As 2014 arrived, experts were confident that the 30-year mortgage rate would rise to at least 5% this year as the Federal Reserve cut back a bond-buying program, which had depressed the rates to unheard-of lows in 2013.
So much for the experts. The Fed has reduced purchases to $20 billion a month in mortgage bonds, down from $40 billion when the program began in September 2012. Yet lenders this week were offering 30-year fixed home loans at an average of 4.2%, the lowest rate in six months, according to home finance giant Freddie Mac.
According to one leading Southland mortgage broker, Jeff Lazerson, certain borrowers with excellent credit are once again able to get 30-year loans with fixed rates a smidge under 4%.
"We've got our mojo back," said Lazerson, president of the Mortgage Grader brokerage in Laguna Niguel.
Wiping some egg off their faces, economists said unforeseen factors have led worried investors to embrace the safety of high-quality bonds this year. And when demand for bonds rises, their effective interest rates fall. The yield on the 10-year Treasury note, at 3% when the year began, has slipped to about 2.6%, and home lending rates have followed, as they generally do.
Rising rates had largely choked off a huge boom in refinancing, which enabled millions of homeowners to lower their borrowing costs as the 30-year rate declined from more than 6% in early 2008 to below 4%. It bottomed out at less than 3.5% in late 2012 and again in May 2013.
The rates these days have fallen low enough to trigger a mini-revival in refinancings, helping to offset sluggish demand for loans to buy homes, Lazerson said.
He said some highly qualified borrowers are now able to get loans at rates as low as 3.875% by paying one discount point — 1% of the loan amount — as an upfront fee.
Others have taken advantage of the lower rates to shed mortgage insurance payments they had been making because they had down payments of less than 20% when they bought their homes. (Lenders generally require insurance when the loan amount is more than 80% of the home's value.)
That was the case for Marsh Hauge, who said he has been paying $220 a month for insurance on a Federal Housing Administration-backed mortgage since he bought a house in Orange two years ago.
Hauge said a recent appraisal showed his home had risen enough in value so his loan, for less than $400,000, now amounted to about 75% of his home value.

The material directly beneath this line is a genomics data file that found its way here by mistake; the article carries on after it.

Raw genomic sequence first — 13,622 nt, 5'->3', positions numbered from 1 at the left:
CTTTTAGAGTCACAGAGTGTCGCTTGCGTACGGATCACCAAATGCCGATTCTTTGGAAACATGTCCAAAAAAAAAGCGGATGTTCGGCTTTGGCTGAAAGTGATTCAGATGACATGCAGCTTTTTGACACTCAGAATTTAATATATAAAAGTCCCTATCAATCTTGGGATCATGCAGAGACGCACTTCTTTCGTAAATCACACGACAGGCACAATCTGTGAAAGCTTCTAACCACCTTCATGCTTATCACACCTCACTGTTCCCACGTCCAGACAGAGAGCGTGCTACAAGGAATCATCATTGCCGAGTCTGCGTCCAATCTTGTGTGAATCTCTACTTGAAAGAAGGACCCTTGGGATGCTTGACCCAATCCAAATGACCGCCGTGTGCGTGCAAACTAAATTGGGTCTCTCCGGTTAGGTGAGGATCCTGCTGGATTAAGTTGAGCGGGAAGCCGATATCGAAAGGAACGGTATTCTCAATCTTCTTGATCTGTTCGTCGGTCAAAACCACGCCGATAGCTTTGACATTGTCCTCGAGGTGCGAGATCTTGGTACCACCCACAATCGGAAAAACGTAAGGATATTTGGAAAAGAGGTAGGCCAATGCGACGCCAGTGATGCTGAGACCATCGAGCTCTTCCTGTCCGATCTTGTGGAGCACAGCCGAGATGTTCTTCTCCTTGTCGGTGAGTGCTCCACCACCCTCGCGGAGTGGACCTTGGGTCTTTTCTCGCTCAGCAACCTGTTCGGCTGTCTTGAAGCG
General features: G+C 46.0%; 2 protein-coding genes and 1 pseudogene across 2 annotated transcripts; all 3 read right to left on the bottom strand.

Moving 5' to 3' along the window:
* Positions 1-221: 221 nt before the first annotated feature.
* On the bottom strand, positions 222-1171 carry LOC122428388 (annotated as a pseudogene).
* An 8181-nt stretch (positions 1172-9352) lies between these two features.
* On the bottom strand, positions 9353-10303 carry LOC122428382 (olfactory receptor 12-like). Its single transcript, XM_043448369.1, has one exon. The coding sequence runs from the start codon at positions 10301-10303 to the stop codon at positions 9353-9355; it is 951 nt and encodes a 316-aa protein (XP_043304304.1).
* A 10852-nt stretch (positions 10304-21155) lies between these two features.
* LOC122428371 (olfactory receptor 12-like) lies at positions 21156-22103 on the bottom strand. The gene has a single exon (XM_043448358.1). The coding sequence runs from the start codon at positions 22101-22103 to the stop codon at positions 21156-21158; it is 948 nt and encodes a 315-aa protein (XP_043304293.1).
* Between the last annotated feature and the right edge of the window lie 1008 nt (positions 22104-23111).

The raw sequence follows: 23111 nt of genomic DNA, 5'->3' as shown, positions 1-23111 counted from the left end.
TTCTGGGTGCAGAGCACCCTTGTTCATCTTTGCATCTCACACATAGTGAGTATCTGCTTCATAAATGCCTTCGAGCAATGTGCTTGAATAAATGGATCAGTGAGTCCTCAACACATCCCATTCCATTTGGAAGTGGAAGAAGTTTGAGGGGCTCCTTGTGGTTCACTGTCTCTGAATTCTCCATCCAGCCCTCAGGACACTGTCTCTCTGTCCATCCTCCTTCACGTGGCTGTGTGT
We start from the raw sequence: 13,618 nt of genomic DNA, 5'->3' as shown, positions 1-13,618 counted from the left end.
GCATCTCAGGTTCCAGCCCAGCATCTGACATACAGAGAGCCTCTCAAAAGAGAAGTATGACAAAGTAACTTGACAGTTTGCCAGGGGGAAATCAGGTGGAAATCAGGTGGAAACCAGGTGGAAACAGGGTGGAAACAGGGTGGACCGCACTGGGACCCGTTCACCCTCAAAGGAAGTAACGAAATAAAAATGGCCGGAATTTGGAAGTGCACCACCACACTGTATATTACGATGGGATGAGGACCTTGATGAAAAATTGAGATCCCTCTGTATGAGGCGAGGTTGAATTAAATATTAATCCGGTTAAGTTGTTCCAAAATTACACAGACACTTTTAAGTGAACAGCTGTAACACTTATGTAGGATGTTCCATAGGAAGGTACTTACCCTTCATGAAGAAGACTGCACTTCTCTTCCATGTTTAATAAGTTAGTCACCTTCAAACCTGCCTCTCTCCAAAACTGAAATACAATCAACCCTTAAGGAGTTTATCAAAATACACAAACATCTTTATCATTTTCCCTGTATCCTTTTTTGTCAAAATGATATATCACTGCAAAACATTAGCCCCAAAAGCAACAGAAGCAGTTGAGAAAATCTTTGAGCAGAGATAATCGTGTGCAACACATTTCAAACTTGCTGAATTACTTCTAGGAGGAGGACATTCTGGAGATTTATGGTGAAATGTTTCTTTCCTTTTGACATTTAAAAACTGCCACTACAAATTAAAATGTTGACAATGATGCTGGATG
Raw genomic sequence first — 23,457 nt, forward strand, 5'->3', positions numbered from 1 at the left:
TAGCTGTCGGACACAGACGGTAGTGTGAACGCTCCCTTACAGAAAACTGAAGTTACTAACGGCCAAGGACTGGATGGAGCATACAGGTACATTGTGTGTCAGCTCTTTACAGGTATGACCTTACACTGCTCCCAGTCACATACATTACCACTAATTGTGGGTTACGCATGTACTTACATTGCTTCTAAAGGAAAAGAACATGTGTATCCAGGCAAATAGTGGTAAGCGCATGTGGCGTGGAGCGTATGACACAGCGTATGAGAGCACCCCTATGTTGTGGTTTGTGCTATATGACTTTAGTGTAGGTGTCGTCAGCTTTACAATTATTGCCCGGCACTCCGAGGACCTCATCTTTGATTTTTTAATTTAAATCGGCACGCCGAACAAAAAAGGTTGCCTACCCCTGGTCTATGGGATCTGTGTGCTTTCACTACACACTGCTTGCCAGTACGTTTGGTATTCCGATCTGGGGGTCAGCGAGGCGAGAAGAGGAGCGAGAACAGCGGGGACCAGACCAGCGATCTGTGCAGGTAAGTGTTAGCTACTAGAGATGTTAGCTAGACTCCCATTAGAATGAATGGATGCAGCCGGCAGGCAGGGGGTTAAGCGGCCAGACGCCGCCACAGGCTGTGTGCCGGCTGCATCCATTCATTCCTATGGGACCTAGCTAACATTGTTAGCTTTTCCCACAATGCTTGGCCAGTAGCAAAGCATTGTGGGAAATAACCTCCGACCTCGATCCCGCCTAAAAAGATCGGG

When the mortgage servicer still resisted dropping the insurance payments, Hauge decided to simply refinance the entire loan into a mortgage with no insurance. He said his interest rate will rise a fraction, from 4.13% to 4.25%, but it's worth it to lose the $220 a month drain on his finances.
The rates are far below what economists such as Moody's Analytics' Mark Zandi had been expecting. Back in September, Zandi had forecast that the rates would have reached 5% by now. He currently projects that it will take until the spring or summer of 2015 to reach 5%.
Freddie Mac chief economist Frank Nothaft's forecast is similar: a rise to 4.6% or 4.7% by year-end, reaching 5% in mid-2015 instead of the end of 2014 as Nothaft had expected. A sluggish first-quarter economy, due in part to a harsh winter, slowed down the housing market and reined in borrowing costs, Nothaft said.
He, Zandi and Joel Kan, director of forecasting at the Mortgage Bankers Assn., all said international concerns, especially worries over Russia's aggressive stance in the Ukraine, had also helped drive down rates as investors sought a secure place for their funds.
"A lot of money flowed out of emerging markets," Zandi said. "It went back into the developed countries — the U.S. and Europe. They just didn't want to be in Turkish bonds or Brazil bonds."
Another factor driving rates down has been competition.
As the refi business shriveled up, lenders for the first time in years had loans for home purchases as their principal business. But the demand has been lower than expected as the housing market has cooled.
In trying to boost production, bankers have cut their profit margins on lending, which had swelled in 2012 and 2013 amid the refinance boom, Zandi said.